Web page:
Danish conglomerate AP Moller-Maersk just announced last week it will take a $1.7bn hit to oil assets in Brazil. The company is the latest to get fleeced on the deepwater off-shore fields that have already claimed so many billions of investor money.
It seems just yesterday that executive with the Ontario Teachers Pension Plan, having met the flamboyant Brazilian investor Eike Batista at a cocktail party, decided to go whole hog into deep-water offshore oil. In a matter of a few months, Mr. Batista launched OGX with $500 million of Ontario teachers money. The deep-water fields were on a new frontier in the oil industry. Senior executives from Brazilian state oil company Petrobras were hired. Everything seemed to be turning up gold.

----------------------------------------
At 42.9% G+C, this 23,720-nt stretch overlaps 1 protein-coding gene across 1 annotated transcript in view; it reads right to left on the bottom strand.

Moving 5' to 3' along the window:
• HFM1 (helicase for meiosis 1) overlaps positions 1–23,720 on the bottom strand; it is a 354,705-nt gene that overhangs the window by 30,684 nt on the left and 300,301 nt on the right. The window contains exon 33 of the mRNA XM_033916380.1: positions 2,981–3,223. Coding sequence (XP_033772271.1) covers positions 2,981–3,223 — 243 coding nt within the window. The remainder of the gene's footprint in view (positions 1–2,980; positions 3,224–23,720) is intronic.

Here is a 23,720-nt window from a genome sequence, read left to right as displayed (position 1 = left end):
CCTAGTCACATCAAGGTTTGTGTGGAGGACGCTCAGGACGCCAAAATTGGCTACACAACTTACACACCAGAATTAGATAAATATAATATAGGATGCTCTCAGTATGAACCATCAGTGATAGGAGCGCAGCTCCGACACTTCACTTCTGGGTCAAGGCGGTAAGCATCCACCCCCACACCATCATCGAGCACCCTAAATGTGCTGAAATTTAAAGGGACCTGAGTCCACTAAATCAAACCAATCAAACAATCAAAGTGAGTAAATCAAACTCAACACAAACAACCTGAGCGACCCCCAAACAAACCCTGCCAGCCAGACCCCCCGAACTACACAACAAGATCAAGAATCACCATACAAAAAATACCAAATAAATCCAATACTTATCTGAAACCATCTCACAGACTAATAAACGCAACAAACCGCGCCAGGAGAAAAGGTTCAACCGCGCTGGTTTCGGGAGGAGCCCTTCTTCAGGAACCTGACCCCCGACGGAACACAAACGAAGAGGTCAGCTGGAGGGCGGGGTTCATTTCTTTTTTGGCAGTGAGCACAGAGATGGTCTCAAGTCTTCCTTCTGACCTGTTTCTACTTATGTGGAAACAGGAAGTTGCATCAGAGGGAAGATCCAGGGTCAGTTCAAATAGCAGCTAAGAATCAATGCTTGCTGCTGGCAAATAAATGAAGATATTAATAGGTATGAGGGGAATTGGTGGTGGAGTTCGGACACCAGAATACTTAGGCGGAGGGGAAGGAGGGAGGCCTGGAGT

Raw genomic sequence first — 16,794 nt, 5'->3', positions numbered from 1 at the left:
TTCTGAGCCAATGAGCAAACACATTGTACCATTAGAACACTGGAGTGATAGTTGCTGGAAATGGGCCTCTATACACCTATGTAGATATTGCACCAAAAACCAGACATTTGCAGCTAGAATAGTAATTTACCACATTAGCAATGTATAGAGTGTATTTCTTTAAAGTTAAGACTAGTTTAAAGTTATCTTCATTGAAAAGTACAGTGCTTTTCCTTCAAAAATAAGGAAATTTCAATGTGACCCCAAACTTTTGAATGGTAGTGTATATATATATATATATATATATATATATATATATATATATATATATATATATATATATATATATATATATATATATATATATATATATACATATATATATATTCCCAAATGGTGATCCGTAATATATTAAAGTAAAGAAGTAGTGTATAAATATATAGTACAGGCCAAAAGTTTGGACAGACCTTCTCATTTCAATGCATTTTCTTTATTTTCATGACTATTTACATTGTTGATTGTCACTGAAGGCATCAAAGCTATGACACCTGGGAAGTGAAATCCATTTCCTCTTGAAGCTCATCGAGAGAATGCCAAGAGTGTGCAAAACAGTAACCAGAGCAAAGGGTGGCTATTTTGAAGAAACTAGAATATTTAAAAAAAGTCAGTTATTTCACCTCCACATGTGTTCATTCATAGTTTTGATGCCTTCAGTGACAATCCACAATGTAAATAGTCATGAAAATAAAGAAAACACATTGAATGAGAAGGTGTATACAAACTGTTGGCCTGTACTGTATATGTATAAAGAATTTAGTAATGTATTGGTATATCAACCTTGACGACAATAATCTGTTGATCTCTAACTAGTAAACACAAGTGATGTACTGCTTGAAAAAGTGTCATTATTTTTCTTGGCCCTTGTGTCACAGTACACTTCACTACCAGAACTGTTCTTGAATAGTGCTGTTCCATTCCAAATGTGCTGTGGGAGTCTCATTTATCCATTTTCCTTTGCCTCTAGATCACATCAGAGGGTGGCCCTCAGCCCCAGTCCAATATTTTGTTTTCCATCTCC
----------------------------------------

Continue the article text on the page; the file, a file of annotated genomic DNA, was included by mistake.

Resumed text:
But just before the sale of lots was to go ahead Brazilian authorities announced the deepwater lots would be kept for Petrobras. The private investors in OGX would only be offered old shallow-water fields passed on by Petrobras in the 1970s. Batista went go ahead with the IPO anyway. Wells were drilled, nothing was found, the company tanked. Eike and OGX ended up bankrupt. Some investors called it a “bubble scam.” Teachers has always claimed it made "ten figure" return on the investment, though, the books have never been opened.
Now it is Maersk’s turn to take a hit. The company had purchased stakes in three fields in Brazilian waters for $2.4bn from a South Korean oil company in July 2011. But according to a senior executive of Mearsk, "There was significantly less oil than we had expected.”
And so goes again in the world of oil investing--with the promise of great reward comes great risk.